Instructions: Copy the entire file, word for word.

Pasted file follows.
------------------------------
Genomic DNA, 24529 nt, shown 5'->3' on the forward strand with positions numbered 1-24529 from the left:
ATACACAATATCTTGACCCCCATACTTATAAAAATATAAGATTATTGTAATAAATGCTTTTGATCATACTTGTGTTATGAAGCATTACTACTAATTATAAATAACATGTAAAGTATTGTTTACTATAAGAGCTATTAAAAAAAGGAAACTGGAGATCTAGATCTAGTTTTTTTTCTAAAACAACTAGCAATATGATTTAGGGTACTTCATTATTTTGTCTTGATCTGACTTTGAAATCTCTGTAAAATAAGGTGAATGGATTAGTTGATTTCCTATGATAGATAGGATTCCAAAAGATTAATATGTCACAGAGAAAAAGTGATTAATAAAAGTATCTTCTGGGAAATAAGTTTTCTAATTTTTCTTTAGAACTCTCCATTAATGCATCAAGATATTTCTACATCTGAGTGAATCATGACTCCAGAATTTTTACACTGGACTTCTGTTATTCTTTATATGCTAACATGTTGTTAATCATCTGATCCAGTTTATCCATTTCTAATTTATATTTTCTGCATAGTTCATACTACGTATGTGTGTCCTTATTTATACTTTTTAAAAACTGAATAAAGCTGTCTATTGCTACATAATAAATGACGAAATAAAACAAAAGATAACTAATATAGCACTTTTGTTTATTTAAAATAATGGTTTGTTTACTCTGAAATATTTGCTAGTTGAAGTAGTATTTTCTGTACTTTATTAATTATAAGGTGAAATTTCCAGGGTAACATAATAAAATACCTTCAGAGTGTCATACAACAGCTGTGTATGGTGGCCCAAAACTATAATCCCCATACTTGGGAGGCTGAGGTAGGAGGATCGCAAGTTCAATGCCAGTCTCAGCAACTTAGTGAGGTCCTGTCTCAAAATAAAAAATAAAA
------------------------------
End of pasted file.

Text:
Genomic DNA, 24529 nt, shown 5'->3' on the forward strand with positions numbered 1-24529 from the left:
ATACACAATATCTTGACCCCCATACTTATAAAAATATAAGATTATTGTAATAAATGCTTTTGATCATACTTGTGTTATGAAGCATTACTACTAATTATAAATAACATGTAAAGTATTGTTTACTATAAGAGCTATTAAAAAAAGGAAACTGGAGATCTAGATCTAGTTTTTTTTCTAAAACAACTAGCAATATGATTTAGGGTACTTCATTATTTTGTCTTGATCTGACTTTGAAATCTCTGTAAAATAAGGTGAATGGATTAGTTGATTTCCTATGATAGATAGGATTCCAAAAGATTAATATGTCACAGAGAAAAAGTGATTAATAAAAGTATCTTCTGGGAAATAAGTTTTCTAATTTTTCTTTAGAACTCTCCATTAATGCATCAAGATATTTCTACATCTGAGTGAATCATGACTCCAGAATTTTTACACTGGACTTCTGTTATTCTTTATATGCTAACATGTTGTTAATCATCTGATCCAGTTTATCCATTTCTAATTTATATTTTCTGCATAGTTCATACTACGTATGTGTGTCCTTATTTATACTTTTTAAAAACTGAATAAAGCTGTCTATTGCTACATAATAAATGACGAAATAAAACAAAAGATAACTAATATAGCACTTTTGTTTATTTAAAATAATGGTTTGTTTACTCTGAAATATTTGCTAGTTGAAGTAGTATTTTCTGTACTTTATTAATTATAAGGTGAAATTTCCAGGGTAACATAATAAAATACCTTCAGAGTGTCATACAACAGCTGTGTATGGTGGCCCAAAACTATAATCCCCATACTTGGGAGGCTGAGGTAGGAGGATCGCAAGTTCAATGCCAGTCTCAGCAACTTAGTGAGGTCCTGTCTCAAAATAAAAAATAAAA